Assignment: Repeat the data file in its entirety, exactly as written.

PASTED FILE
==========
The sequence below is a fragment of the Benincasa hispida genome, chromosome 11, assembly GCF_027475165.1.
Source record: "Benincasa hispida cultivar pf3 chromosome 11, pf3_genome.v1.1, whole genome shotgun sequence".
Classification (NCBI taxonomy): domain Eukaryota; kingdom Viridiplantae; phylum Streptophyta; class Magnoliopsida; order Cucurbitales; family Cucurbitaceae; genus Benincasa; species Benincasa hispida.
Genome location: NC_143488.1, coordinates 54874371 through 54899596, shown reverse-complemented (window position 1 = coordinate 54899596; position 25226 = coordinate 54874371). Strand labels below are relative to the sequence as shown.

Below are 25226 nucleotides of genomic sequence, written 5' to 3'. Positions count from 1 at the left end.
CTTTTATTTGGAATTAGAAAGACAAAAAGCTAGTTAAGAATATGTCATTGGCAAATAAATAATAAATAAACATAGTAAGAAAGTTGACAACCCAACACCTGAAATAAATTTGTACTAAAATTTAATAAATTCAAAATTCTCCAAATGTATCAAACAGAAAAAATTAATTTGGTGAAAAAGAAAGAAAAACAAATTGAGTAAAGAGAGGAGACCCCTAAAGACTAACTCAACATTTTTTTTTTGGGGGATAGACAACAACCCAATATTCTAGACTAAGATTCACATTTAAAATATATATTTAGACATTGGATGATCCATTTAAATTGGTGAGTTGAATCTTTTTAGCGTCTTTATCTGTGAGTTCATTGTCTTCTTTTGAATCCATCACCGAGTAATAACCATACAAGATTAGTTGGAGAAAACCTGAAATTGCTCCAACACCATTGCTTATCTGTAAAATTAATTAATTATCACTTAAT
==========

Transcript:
The sequence below is a fragment of the Benincasa hispida genome, chromosome 11, assembly GCF_027475165.1.
Source record: "Benincasa hispida cultivar pf3 chromosome 11, pf3_genome.v1.1, whole genome shotgun sequence".
Classification (NCBI taxonomy): domain Eukaryota; kingdom Viridiplantae; phylum Streptophyta; class Magnoliopsida; order Cucurbitales; family Cucurbitaceae; genus Benincasa; species Benincasa hispida.
Genome location: NC_143488.1, coordinates 54874371 through 54899596, shown reverse-complemented (window position 1 = coordinate 54899596; position 25226 = coordinate 54874371). Strand labels below are relative to the sequence as shown.

Below are 25226 nucleotides of genomic sequence, written 5' to 3'. Positions count from 1 at the left end.
CTTTTATTTGGAATTAGAAAGACAAAAAGCTAGTTAAGAATATGTCATTGGCAAATAAATAATAAATAAACATAGTAAGAAAGTTGACAACCCAACACCTGAAATAAATTTGTACTAAAATTTAATAAATTCAAAATTCTCCAAATGTATCAAACAGAAAAAATTAATTTGGTGAAAAAGAAAGAAAAACAAATTGAGTAAAGAGAGGAGACCCCTAAAGACTAACTCAACATTTTTTTTTTGGGGGATAGACAACAACCCAATATTCTAGACTAAGATTCACATTTAAAATATATATTTAGACATTGGATGATCCATTTAAATTGGTGAGTTGAATCTTTTTAGCGTCTTTATCTGTGAGTTCATTGTCTTCTTTTGAATCCATCACCGAGTAATAACCATACAAGATTAGTTGGAGAAAACCTGAAATTGCTCCAACACCATTGCTTATCTGTAAAATTAATTAATTATCACTTAAT